Beetles

INSECTS: Adults have wings but some seldom fly. Powderpost beetles and old house borers can be damaging to wood. Includes carpet beetles (very small), grain beetles, and various accidental visitors to human structures such as lady bugs, crickets, and boxelder bugs.

Adult Boxelder Bugs

Adult boxelder bugs are about 1/2-inch long, black with orange or red markings, including three stripes on the prothorax, the area right behind the head. Their wings lay flat over their bodies, overlapping each other to form an ‘X’. The immature nymphs are 1/16th-inch long and bright red when they first hatch. As they grow older and become larger, they are red and black. You can potentially see all stages at any given time during the summer

Carpet Beetle

All three carpet beetle species have a similar life history. Adults lay eggs on the larval food source, such as furs and woolen fabric or carpets. Eggs hatch in about 2 weeks and the larvae feed for varying periods, depending upon species and environmental conditions. They prefer dark, secluded places. When ready to pupate, the larvae may burrow further into the food or wander and burrow elsewhere. They may also pupate within the last larval skin if no other shelter is available. Larvae do not make webs as clothes moths do, but their shed skins and fecal pellets, which are about the size of a grain of salt, make it obvious where they have been feeding.

Carpet beetle adults do not feed on fabrics but seek out pollen and nectar. They are attracted to sunlight and are commonly found feeding on the flowers of crape myrtle, spiraea, buckwheat, and other plants that produce abundant pollen. Be careful not to bring these pests into the home on cut flowers—with their rounded bodies and short antennae, carpet beetles somewhat resemble lady beetles in shape.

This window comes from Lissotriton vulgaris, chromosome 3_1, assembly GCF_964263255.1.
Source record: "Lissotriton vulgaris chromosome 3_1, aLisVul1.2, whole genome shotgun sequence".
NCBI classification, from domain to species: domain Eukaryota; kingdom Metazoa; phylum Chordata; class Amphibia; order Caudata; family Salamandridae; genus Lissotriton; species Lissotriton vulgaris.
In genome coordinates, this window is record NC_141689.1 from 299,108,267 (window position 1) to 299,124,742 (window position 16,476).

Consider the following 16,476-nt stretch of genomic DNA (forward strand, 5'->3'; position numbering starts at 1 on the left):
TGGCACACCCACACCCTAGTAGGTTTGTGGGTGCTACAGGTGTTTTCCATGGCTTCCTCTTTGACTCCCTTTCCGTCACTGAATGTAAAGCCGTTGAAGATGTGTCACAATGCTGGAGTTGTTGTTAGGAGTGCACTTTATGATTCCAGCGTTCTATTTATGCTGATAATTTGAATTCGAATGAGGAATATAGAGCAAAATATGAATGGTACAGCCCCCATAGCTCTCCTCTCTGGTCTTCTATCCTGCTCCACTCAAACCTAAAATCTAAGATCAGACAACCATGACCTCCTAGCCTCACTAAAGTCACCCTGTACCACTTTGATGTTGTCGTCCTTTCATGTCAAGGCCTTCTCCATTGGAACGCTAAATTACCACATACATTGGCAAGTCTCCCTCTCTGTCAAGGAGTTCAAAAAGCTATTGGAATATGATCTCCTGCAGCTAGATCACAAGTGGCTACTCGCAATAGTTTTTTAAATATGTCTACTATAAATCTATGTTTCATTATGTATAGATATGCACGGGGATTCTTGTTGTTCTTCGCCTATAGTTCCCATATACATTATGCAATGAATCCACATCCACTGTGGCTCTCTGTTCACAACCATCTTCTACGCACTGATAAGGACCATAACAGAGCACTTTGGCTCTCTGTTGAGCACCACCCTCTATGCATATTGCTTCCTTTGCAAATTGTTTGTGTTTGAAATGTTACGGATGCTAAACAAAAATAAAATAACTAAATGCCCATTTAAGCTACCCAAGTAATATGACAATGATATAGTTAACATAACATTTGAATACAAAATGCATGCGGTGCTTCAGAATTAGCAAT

Grain Beetle

The foreign grain beetle is a rather small beetle, approximately 2 mm (1/12 in) in length. This beetle can be distinguished chiefly by slight projections or knobs on each front corner of the pronotum, and its club-shaped antennae. The larvae are worm-like, cream-colored and often reach a length of 3 mm before pupating into darker adults. Males and females are identical in appearance both as larvae and adults. Adults are a reddish brownish color (occasionally black). They are very similar to the saw-toothed grain beetle, but lack the “sawtoothed” projections on the pronotum. These small beetles are strong fliers, and are often confused with fruit flies or gnats. However, these beetles are hard shelled, and lack clear wings. Some people can mistake them for fleas or lice, but neither of those insects can fly.

Powderpost Beetle

Powderpost beetle is a term used to describe several species of small (1/8-3/4 inches long), wood-boring insects which reduce wood to a fine, flour-like powder. Damage is done by the larvae as they create narrow, meandering tunnels in wood as they feed. Infestations are discovered after noticing small, round “shotholes” in the wood surface. These are exit holes where adult beetles have chewed out of the wood after completing their development. Newly-emerged adults mate and lay eggs on or below the surface of bare (unfinished) wood. The eggs hatch into tiny larvae which bore into the wood, emerging as adults 1-5 years later, usually during April – July. Homeowners are more likely to see damage than the beetles, themselves, because the adults are short-lived and are active mainly at night.

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Beetles can easily get into your home and thrive on many items. Most beetles can infest carpets, furniture, coats, wool, comforters, blankets, clothing, and pillows. Because both adult and larvae beetles prefer to feed in dark, undisturbed areas. Infestation is usually only detected when it is widespread. At this point, you need expert help to rid your home of them.
WARNING! Beetles should be considered armed and dangerous.
Do not attempt to exterminate them by yourself.
Contact Marlboro Pest Control immediately at (508) 485-3721.
61 Boston Post Road East, Marlborough, MA 01752 • 1-508-485-3721 • marlboropest@verizon.net